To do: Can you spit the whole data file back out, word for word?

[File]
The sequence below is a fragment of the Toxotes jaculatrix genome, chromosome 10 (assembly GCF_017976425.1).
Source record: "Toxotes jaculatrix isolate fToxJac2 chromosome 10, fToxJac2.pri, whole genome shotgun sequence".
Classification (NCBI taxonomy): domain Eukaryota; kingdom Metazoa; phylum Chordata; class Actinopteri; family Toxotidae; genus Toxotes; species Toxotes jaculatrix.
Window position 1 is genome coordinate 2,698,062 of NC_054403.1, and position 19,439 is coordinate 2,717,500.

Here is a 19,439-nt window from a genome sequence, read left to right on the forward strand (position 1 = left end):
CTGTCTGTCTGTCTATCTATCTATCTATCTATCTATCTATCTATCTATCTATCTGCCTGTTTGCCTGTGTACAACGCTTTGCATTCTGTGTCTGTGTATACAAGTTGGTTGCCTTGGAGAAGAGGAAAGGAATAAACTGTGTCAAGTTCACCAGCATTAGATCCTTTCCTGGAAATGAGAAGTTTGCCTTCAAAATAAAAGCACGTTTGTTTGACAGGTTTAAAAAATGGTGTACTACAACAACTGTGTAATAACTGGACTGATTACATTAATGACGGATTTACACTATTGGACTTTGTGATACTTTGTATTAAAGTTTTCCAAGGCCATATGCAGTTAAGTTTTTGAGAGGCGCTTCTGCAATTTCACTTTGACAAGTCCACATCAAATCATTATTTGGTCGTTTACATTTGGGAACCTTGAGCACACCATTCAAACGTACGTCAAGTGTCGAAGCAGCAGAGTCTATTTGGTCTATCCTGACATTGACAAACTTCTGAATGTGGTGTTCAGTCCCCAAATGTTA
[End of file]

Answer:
The sequence below is a fragment of the Toxotes jaculatrix genome, chromosome 10 (assembly GCF_017976425.1).
Source record: "Toxotes jaculatrix isolate fToxJac2 chromosome 10, fToxJac2.pri, whole genome shotgun sequence".
Classification (NCBI taxonomy): domain Eukaryota; kingdom Metazoa; phylum Chordata; class Actinopteri; family Toxotidae; genus Toxotes; species Toxotes jaculatrix.
Window position 1 is genome coordinate 2,698,062 of NC_054403.1, and position 19,439 is coordinate 2,717,500.

Here is a 19,439-nt window from a genome sequence, read left to right on the forward strand (position 1 = left end):
CTGTCTGTCTGTCTATCTATCTATCTATCTATCTATCTATCTATCTATCTATCTGCCTGTTTGCCTGTGTACAACGCTTTGCATTCTGTGTCTGTGTATACAAGTTGGTTGCCTTGGAGAAGAGGAAAGGAATAAACTGTGTCAAGTTCACCAGCATTAGATCCTTTCCTGGAAATGAGAAGTTTGCCTTCAAAATAAAAGCACGTTTGTTTGACAGGTTTAAAAAATGGTGTACTACAACAACTGTGTAATAACTGGACTGATTACATTAATGACGGATTTACACTATTGGACTTTGTGATACTTTGTATTAAAGTTTTCCAAGGCCATATGCAGTTAAGTTTTTGAGAGGCGCTTCTGCAATTTCACTTTGACAAGTCCACATCAAATCATTATTTGGTCGTTTACATTTGGGAACCTTGAGCACACCATTCAAACGTACGTCAAGTGTCGAAGCAGCAGAGTCTATTTGGTCTATCCTGACATTGACAAACTTCTGAATGTGGTGTTCAGTCCCCAAATGTTA